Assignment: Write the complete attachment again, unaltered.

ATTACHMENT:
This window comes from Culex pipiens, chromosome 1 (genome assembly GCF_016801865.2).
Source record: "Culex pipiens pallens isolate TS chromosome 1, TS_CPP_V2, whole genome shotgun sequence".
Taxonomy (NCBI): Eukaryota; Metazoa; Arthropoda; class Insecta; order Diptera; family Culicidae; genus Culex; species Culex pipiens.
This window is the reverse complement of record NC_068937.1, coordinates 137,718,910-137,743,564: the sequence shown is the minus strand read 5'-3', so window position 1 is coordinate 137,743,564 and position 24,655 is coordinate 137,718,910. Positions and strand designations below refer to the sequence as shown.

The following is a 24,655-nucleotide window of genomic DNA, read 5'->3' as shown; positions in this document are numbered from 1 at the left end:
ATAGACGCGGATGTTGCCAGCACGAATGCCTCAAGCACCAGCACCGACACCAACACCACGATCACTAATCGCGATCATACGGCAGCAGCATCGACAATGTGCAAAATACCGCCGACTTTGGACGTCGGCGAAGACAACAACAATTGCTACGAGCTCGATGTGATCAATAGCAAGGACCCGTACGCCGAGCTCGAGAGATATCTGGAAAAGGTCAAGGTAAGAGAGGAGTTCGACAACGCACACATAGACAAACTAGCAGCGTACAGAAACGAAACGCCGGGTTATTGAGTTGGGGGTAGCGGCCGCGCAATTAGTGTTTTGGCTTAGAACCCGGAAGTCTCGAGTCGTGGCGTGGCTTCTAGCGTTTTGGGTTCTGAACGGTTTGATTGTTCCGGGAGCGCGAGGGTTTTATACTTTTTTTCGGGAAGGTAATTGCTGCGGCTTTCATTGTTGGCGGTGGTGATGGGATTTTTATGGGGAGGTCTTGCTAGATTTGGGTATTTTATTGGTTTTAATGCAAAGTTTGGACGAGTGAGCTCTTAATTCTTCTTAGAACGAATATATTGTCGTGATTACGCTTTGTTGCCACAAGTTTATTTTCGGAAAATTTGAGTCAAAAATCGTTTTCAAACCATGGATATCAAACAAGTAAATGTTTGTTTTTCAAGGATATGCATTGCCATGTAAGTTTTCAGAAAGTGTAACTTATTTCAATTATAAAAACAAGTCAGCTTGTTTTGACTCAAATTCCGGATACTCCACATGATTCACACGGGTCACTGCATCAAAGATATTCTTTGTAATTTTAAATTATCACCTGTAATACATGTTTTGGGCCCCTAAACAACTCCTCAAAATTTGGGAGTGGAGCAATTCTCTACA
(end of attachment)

This window comes from Culex pipiens, chromosome 1 (genome assembly GCF_016801865.2).
Source record: "Culex pipiens pallens isolate TS chromosome 1, TS_CPP_V2, whole genome shotgun sequence".
Taxonomy (NCBI): Eukaryota; Metazoa; Arthropoda; class Insecta; order Diptera; family Culicidae; genus Culex; species Culex pipiens.
This window is the reverse complement of record NC_068937.1, coordinates 137,718,910-137,743,564: the sequence shown is the minus strand read 5'-3', so window position 1 is coordinate 137,743,564 and position 24,655 is coordinate 137,718,910. Positions and strand designations below refer to the sequence as shown.

The following is a 24,655-nucleotide window of genomic DNA, read 5'->3' as shown; positions in this document are numbered from 1 at the left end:
ATAGACGCGGATGTTGCCAGCACGAATGCCTCAAGCACCAGCACCGACACCAACACCACGATCACTAATCGCGATCATACGGCAGCAGCATCGACAATGTGCAAAATACCGCCGACTTTGGACGTCGGCGAAGACAACAACAATTGCTACGAGCTCGATGTGATCAATAGCAAGGACCCGTACGCCGAGCTCGAGAGATATCTGGAAAAGGTCAAGGTAAGAGAGGAGTTCGACAACGCACACATAGACAAACTAGCAGCGTACAGAAACGAAACGCCGGGTTATTGAGTTGGGGGTAGCGGCCGCGCAATTAGTGTTTTGGCTTAGAACCCGGAAGTCTCGAGTCGTGGCGTGGCTTCTAGCGTTTTGGGTTCTGAACGGTTTGATTGTTCCGGGAGCGCGAGGGTTTTATACTTTTTTTCGGGAAGGTAATTGCTGCGGCTTTCATTGTTGGCGGTGGTGATGGGATTTTTATGGGGAGGTCTTGCTAGATTTGGGTATTTTATTGGTTTTAATGCAAAGTTTGGACGAGTGAGCTCTTAATTCTTCTTAGAACGAATATATTGTCGTGATTACGCTTTGTTGCCACAAGTTTATTTTCGGAAAATTTGAGTCAAAAATCGTTTTCAAACCATGGATATCAAACAAGTAAATGTTTGTTTTTCAAGGATATGCATTGCCATGTAAGTTTTCAGAAAGTGTAACTTATTTCAATTATAAAAACAAGTCAGCTTGTTTTGACTCAAATTCCGGATACTCCACATGATTCACACGGGTCACTGCATCAAAGATATTCTTTGTAATTTTAAATTATCACCTGTAATACATGTTTTGGGCCCCTAAACAACTCCTCAAAATTTGGGAGTGGAGCAATTCTCTACA